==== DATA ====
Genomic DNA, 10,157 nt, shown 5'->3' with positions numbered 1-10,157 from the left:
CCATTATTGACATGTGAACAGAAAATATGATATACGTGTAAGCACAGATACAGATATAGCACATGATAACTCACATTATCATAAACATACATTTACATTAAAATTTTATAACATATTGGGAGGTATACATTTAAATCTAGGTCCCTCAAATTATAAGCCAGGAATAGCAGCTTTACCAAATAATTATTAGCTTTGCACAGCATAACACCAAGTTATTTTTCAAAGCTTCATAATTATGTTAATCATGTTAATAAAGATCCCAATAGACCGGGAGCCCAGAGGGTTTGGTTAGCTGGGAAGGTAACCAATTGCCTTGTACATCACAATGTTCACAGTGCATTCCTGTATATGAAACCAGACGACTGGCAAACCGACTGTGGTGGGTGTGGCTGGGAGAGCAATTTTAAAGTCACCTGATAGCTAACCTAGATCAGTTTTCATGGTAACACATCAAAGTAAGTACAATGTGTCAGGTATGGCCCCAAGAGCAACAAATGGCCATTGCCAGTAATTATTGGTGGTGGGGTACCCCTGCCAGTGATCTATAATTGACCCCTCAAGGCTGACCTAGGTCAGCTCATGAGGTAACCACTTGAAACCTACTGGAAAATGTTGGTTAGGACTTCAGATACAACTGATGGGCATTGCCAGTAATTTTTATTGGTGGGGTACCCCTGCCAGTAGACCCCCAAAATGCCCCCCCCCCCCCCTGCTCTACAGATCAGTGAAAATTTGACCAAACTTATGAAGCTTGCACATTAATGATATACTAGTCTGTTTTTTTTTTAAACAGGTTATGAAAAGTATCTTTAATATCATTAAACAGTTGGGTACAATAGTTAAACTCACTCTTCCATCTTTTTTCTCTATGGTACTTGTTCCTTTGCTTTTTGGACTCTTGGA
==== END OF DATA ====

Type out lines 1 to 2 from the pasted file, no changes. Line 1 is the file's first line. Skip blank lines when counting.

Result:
Genomic DNA, 10,157 nt, shown 5'->3' with positions numbered 1-10,157 from the left:
CCATTATTGACATGTGAACAGAAAATATGATATACGTGTAAGCACAGATACAGATATAGCACATGATAACTCACATTATCATAAACATACATTTACATTAAAATTTTATAACATATTGGGAGGTATACATTTAAATCTAGGTCCCTCAAATTATAAGCCAGGAATAGCAGCTTTACCAAATAATTATTAGCTTTGCACAGCATAACACCAAGTTATTTTTCAAAGCTTCATAATTATGTTAATCATGTTAATAAAGATCCCAATAGACCGGGAGCCCAGAGGGTTTGGTTAGCTGGGAAGGTAACCAATTGCCTTGTACATCACAATGTTCACAGTGCATTCCTGTATATGAAACCAGACGACTGGCAAACCGACTGTGGTGGGTGTGGCTGGGAGAGCAATTTTAAAGTCACCTGATAGCTAACCTAGATCAGTTTTCATGGTAACACATCAAAGTAAGTACAATGTGTCAGGTATGGCCCCAAGAGCAACAAATGGCCATTGCCAGTAATTATTGGTGGTGGGGTACCCCTGCCAGTGATCTATAATTGACCCCTCAAGGCTGACCTAGGTCAGCTCATGAGGTAACCACTTGAAACCTACTGGAAAATGTTGGTTAGGACTTCAGATACAACTGATGGGCATTGCCAGTAATTTTTATTGGTGGGGTACCCCTGCCAGTAGACCCCCAAAATGCCCCCCCCCCCCCCTGCTCTACAGATCAGTGAAAATTTGACCAAACTTATGAAGCTTGCACATTAATGATATACTAGTCTGTTTTTTTTTTAAACAGGTTATGAAAAGTATCTTTAATATCATTAAACAGTTGGGTACAATAGTTAAACTCACTCTTCCATCTTTTTTCTCTATGGTACTTGTTCCTTTGCTTTTTGGACTCTTGGA